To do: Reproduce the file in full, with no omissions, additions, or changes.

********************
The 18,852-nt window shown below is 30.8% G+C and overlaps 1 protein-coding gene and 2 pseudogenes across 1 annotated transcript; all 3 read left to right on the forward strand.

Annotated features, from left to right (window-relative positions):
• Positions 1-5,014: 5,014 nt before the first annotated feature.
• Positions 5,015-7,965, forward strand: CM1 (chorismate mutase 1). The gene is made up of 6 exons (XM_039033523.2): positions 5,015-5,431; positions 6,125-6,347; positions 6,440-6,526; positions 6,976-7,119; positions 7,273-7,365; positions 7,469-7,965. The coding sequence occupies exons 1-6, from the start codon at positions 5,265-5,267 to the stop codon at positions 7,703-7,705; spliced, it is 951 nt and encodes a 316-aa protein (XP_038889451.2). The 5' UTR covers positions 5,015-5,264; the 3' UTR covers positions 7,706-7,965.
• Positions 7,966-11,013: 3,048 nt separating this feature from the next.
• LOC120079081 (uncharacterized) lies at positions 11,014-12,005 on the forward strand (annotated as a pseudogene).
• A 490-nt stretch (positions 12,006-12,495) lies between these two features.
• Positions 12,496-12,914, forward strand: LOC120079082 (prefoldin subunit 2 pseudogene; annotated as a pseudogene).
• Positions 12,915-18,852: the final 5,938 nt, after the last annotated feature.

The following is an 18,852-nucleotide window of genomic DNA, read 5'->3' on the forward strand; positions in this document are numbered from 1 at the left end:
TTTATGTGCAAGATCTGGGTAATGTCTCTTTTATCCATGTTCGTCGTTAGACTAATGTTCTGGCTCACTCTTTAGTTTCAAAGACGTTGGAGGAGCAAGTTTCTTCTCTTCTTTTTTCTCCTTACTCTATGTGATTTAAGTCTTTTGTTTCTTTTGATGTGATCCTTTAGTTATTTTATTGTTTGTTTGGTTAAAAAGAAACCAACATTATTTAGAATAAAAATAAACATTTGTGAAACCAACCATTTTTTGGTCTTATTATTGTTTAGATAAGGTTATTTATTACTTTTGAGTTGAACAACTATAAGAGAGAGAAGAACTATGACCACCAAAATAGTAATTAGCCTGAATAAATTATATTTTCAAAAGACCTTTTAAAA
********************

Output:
The 18,852-nt window shown below is 30.8% G+C and overlaps 1 protein-coding gene and 2 pseudogenes across 1 annotated transcript; all 3 read left to right on the forward strand.

Annotated features, from left to right (window-relative positions):
• Positions 1-5,014: 5,014 nt before the first annotated feature.
• Positions 5,015-7,965, forward strand: CM1 (chorismate mutase 1). The gene is made up of 6 exons (XM_039033523.2): positions 5,015-5,431; positions 6,125-6,347; positions 6,440-6,526; positions 6,976-7,119; positions 7,273-7,365; positions 7,469-7,965. The coding sequence occupies exons 1-6, from the start codon at positions 5,265-5,267 to the stop codon at positions 7,703-7,705; spliced, it is 951 nt and encodes a 316-aa protein (XP_038889451.2). The 5' UTR covers positions 5,015-5,264; the 3' UTR covers positions 7,706-7,965.
• Positions 7,966-11,013: 3,048 nt separating this feature from the next.
• LOC120079081 (uncharacterized) lies at positions 11,014-12,005 on the forward strand (annotated as a pseudogene).
• A 490-nt stretch (positions 12,006-12,495) lies between these two features.
• Positions 12,496-12,914, forward strand: LOC120079082 (prefoldin subunit 2 pseudogene; annotated as a pseudogene).
• Positions 12,915-18,852: the final 5,938 nt, after the last annotated feature.

The following is an 18,852-nucleotide window of genomic DNA, read 5'->3' on the forward strand; positions in this document are numbered from 1 at the left end:
TTTATGTGCAAGATCTGGGTAATGTCTCTTTTATCCATGTTCGTCGTTAGACTAATGTTCTGGCTCACTCTTTAGTTTCAAAGACGTTGGAGGAGCAAGTTTCTTCTCTTCTTTTTTCTCCTTACTCTATGTGATTTAAGTCTTTTGTTTCTTTTGATGTGATCCTTTAGTTATTTTATTGTTTGTTTGGTTAAAAAGAAACCAACATTATTTAGAATAAAAATAAACATTTGTGAAACCAACCATTTTTTGGTCTTATTATTGTTTAGATAAGGTTATTTATTACTTTTGAGTTGAACAACTATAAGAGAGAGAAGAACTATGACCACCAAAATAGTAATTAGCCTGAATAAATTATATTTTCAAAAGACCTTTTAAAA